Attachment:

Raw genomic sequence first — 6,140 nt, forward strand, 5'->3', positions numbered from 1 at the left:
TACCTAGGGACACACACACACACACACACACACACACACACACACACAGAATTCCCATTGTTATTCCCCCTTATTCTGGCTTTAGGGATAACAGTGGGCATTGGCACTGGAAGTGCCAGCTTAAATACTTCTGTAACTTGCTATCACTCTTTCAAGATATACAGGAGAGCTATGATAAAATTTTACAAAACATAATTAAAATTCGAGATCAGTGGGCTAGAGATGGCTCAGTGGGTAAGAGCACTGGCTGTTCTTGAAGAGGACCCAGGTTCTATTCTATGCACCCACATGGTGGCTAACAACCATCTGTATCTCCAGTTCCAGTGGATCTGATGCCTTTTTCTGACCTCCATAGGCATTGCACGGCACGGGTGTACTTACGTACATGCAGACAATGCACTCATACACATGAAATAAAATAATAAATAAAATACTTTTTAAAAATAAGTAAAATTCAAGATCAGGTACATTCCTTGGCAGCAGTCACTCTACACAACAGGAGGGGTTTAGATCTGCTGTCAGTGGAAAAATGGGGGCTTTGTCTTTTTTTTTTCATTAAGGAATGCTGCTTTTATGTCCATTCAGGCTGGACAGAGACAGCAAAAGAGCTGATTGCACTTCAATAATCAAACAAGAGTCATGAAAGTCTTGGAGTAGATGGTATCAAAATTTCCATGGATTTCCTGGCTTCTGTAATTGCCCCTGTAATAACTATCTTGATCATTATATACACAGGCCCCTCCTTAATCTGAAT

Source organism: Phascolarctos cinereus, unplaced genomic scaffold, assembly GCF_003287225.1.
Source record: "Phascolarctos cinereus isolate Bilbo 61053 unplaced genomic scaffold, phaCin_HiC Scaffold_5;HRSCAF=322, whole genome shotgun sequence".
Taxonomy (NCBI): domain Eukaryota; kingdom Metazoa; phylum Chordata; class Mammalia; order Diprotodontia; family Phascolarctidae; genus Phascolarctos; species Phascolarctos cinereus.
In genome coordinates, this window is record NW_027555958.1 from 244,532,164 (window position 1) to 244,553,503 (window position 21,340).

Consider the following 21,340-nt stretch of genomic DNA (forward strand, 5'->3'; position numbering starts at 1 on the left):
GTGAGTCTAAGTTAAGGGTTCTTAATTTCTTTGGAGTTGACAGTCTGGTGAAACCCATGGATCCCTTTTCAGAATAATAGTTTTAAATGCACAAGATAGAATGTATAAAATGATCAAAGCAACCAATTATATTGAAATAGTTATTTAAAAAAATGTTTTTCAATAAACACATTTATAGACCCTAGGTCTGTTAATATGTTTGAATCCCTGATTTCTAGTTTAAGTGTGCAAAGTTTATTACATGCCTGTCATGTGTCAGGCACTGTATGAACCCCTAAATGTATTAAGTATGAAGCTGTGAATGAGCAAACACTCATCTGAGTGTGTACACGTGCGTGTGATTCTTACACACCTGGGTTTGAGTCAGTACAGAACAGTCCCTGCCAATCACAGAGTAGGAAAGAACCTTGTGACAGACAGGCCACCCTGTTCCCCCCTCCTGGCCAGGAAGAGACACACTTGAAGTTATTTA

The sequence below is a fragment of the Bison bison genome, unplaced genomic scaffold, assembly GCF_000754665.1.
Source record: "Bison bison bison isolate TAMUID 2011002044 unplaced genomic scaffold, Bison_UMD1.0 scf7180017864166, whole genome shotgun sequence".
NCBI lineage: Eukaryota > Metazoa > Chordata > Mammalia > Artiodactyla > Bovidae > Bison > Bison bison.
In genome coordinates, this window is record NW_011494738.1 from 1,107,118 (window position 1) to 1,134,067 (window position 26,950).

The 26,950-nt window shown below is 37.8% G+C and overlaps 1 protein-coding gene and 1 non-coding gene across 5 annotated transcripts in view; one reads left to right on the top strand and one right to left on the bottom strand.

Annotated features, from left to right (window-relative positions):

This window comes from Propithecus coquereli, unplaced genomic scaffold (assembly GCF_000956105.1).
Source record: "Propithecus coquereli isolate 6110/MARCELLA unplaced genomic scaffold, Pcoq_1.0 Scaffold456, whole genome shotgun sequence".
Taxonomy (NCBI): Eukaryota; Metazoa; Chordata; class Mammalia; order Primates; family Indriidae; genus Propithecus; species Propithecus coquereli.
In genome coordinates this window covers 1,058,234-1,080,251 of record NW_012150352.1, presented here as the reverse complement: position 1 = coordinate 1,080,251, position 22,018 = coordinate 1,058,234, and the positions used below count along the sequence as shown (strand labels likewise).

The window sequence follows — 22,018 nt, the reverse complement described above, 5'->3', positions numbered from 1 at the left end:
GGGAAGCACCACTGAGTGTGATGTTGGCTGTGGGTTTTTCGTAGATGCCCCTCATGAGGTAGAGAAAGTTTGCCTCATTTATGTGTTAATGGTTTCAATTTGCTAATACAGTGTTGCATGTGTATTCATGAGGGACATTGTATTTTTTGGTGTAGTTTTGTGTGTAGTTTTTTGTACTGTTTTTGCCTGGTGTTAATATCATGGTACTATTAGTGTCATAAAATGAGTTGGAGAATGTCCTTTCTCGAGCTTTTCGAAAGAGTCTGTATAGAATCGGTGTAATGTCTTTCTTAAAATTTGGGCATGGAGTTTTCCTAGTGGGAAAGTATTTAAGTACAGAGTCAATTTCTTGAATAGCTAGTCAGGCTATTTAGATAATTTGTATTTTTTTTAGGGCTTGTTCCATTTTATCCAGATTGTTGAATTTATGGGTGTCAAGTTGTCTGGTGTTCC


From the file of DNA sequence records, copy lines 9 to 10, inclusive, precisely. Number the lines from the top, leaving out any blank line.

The sequence below is a fragment of the Bison bison genome, unplaced genomic scaffold, assembly GCF_000754665.1.
Source record: "Bison bison bison isolate TAMUID 2011002044 unplaced genomic scaffold, Bison_UMD1.0 scf7180017864166, whole genome shotgun sequence".